Phytoremediation Technologies Used To Reduce Environmental Threat Posed By Metal-Contaminated Soils: Theory And Reality
In this paper an example of the approach to the management of contaminated land is described. The paper is based on realities of the Republic of Poland located in Central Europe; a country whose financial resources are limited and environmental needs high. Soil cleaning technologies are generally highly cost-intensive and unaffordable for developing countries, therefore alternative solutions, which at least help to temporarily isolate or diminish the problem, are always welcome. Phyto-remediation, which is a biological method using plants to clean up or stabilize contaminants in polluted soils, is a suitable method due to its low cost effectiveness. Two variants of the practical implementation of phytoremediation methods, e.g., phytostabilization and phytoextraction, are described here. The feasibility of both methods was investigated in the laboratory and in the field, within the framework of two separate efforts financed by the US Department of Energy (phytoextraction) and the European Union (FP5-phytostabilization).
KeywordsMetal-polluted soils phytoremediation costs
Unable to display preview. Download preview PDF.
- Cunnigham, S.D., Berti, W.R., Huang, J.W., 1995. Phytoremediation of contaminated soils. TIBTECH 13: 393–397.Google Scholar
- Knox A.S., Seaman J., Adriano D.C. and Pierzynski, G., 2000. Chemophytostabilization of metals in contaminated soils. In: Wise, D.L., Trantolo, D.J., Cichon, E.J., Inyang, H.I., Stottmeister, U. (Eds.),Bioremediation of Contaminated Soils. pp. 811–836. Marcel Dekker, New York/Basel.Google Scholar
- Knox A.S., Seaman J.C., Mench M.J., Vangronsveld J., 2001. Remediation of metal- and radionuclides- contaminated soils by in situ stabilization techniques. In: Iskandar I.K. (Ed.), Environmental Restoration of Metal-Contaminated Soils. pp. 21–60. Lewis Publishers, Boca Raton/London/New York/Washington, DC.Google Scholar
- Kucharski R., Sas-Nowosielska A., Malkowski E., Krynski K., Pogrzeba M., 1998. Integrated Approach to the Remediation of Heavy Metal-Contaminated Land. Final Report on the US DOE/IETU Poland Joint Project. Unpublished.Google Scholar
- Kucharski R, Sas-Nowosielska A., Malkowski E., Pogrzeba M., Krzyżak J., 2004. A decision support system to quantify the cost/benefit relationship of the use of vegetation in the management of heavy metal polluted soils and dredged sediments. Phytodec, Internal Final Report on EU FP-5 Project. Unpublished.Google Scholar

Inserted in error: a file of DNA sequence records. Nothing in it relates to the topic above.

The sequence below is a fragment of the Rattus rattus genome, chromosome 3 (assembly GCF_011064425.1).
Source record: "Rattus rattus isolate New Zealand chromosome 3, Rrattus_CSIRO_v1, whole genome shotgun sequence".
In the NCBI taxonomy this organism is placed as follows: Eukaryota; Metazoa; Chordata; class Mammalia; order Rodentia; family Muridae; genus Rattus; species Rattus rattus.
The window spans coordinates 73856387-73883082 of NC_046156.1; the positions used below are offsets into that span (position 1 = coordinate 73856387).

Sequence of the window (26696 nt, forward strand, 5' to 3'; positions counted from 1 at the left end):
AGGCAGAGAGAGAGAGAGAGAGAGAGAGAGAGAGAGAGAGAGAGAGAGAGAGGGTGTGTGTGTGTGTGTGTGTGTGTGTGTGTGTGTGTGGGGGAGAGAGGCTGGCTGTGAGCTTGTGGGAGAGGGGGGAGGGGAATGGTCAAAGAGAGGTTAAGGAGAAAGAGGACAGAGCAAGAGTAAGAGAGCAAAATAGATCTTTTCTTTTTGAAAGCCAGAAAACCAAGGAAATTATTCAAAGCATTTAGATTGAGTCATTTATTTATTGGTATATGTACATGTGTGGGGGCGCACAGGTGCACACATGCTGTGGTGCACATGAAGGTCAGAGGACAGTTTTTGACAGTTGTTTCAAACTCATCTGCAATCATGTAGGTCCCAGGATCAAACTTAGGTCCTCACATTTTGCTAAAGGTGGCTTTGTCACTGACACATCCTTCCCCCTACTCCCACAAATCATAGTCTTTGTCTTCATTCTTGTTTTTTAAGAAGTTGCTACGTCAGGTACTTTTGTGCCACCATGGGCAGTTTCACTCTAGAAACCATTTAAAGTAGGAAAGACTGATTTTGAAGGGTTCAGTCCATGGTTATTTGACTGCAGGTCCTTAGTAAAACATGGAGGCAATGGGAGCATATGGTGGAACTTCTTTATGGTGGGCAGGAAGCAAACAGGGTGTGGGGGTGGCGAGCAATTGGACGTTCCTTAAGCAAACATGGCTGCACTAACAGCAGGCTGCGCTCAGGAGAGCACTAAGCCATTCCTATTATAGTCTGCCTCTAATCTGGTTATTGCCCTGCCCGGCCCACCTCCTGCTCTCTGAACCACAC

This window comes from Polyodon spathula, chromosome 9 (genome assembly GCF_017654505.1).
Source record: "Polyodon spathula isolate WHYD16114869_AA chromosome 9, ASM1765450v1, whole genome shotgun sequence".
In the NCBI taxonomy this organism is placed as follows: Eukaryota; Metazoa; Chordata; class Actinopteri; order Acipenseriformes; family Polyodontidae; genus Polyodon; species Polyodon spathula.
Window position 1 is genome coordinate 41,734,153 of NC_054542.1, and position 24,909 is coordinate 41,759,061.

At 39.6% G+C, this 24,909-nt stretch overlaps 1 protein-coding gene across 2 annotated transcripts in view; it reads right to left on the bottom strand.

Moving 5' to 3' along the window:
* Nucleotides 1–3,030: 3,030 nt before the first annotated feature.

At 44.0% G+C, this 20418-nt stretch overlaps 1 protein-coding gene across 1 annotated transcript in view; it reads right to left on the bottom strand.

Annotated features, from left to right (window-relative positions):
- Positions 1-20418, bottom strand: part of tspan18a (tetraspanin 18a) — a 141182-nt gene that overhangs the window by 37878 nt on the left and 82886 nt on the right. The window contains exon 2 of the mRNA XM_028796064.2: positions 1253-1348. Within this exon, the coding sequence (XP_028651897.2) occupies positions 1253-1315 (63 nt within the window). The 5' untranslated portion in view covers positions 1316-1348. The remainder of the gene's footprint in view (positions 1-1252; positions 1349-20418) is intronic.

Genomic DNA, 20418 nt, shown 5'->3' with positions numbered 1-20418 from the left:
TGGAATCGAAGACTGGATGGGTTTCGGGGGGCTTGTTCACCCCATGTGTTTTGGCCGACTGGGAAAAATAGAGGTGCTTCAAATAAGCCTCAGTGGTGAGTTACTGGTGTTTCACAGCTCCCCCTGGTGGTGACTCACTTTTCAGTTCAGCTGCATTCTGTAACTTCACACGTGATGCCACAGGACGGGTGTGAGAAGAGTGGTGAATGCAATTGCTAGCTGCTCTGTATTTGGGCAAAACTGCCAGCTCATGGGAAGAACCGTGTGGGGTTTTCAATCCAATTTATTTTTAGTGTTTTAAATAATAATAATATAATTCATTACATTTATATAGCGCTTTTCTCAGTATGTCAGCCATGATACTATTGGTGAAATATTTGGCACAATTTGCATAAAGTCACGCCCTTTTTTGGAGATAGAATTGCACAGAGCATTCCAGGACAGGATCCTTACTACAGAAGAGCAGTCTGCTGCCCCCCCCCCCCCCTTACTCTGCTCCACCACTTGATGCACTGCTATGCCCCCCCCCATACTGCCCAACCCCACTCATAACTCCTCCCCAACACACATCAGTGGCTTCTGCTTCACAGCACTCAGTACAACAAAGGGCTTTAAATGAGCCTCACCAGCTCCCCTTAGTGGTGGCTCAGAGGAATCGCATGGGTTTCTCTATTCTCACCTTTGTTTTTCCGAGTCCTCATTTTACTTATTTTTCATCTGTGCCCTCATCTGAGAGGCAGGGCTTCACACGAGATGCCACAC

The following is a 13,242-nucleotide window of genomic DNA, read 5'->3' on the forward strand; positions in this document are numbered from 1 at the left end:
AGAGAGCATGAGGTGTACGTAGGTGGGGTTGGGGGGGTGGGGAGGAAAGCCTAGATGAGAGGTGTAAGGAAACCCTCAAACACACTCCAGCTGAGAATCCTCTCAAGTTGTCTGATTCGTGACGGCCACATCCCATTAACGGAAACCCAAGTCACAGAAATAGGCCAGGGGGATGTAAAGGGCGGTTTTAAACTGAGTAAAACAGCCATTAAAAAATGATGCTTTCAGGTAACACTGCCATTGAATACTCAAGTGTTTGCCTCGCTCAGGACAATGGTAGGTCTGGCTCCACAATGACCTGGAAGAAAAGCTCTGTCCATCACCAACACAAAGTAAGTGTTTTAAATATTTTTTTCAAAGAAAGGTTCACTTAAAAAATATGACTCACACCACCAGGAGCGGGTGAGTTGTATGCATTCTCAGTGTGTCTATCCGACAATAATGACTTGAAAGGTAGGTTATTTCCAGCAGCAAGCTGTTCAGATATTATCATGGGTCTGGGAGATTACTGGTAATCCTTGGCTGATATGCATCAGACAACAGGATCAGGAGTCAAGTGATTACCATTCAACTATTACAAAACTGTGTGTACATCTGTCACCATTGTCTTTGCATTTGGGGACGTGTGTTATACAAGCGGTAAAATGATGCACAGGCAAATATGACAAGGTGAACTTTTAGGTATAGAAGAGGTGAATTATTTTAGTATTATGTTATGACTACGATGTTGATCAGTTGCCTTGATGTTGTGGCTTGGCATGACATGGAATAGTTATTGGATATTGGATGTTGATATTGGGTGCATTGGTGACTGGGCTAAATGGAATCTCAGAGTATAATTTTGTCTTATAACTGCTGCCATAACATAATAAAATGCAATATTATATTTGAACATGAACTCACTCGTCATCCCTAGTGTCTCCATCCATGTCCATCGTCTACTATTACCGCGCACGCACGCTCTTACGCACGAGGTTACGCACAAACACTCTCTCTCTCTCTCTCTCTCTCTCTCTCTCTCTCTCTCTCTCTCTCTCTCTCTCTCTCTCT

- McGrath, S.P., Dunham, S.J., 1997. Potential phytoextraction of zinc and cadmium from soils using hyperacumulator plants. In: Iskandar, I.K., Hardy, S.E., Chang, A.C., Pierzynski, G.M. (Eds.), Proceedings of the International Conference on Biogeochemistry of Trace Elements. University of California, Berkeley. pp. 625–626.Google Scholar
- McGrath, S.P., Sidoli, C.D.M., Baker, A.J.M., Reeves, R.D., 1993. The potential for the use of metal- accumulating plants for the in situ decontamination of metal-polluted soils. In: Eijackers, H.J.P., Hamers, T. (Eds.), Integrated Soil and Sediment Research: A Basis for Proper Protection, Kluwer, Dordrecht, The Netherlands. pp. 673–676.Google Scholar
- Sas-Nowosielska, A., Kucharski, R, 2002. Implementation of Phytoremediation Technology in Poland, Ecology and Ecotechnologies — Conference on the scientific cooperation between Austria and Poland, Vienna, Section 2, 451–458.Google Scholar
- Stuczyński T.I., Pistelok F., Siebielec G., Kukla H., Daniels W., Chaney R, Pantuck K, 2000. Biological aspects of metal waste reclamation with biosolids in Poland. In: Proceedings of Symposium on Mining, Forest and Land Restoration: The Successful Use of Residuals/Biosolids/Organic Matter for Reclamation Activities (Denver, CO, July 17–20 2000). Rocky Mountain Water Environment Association, Denver, CO.Google Scholar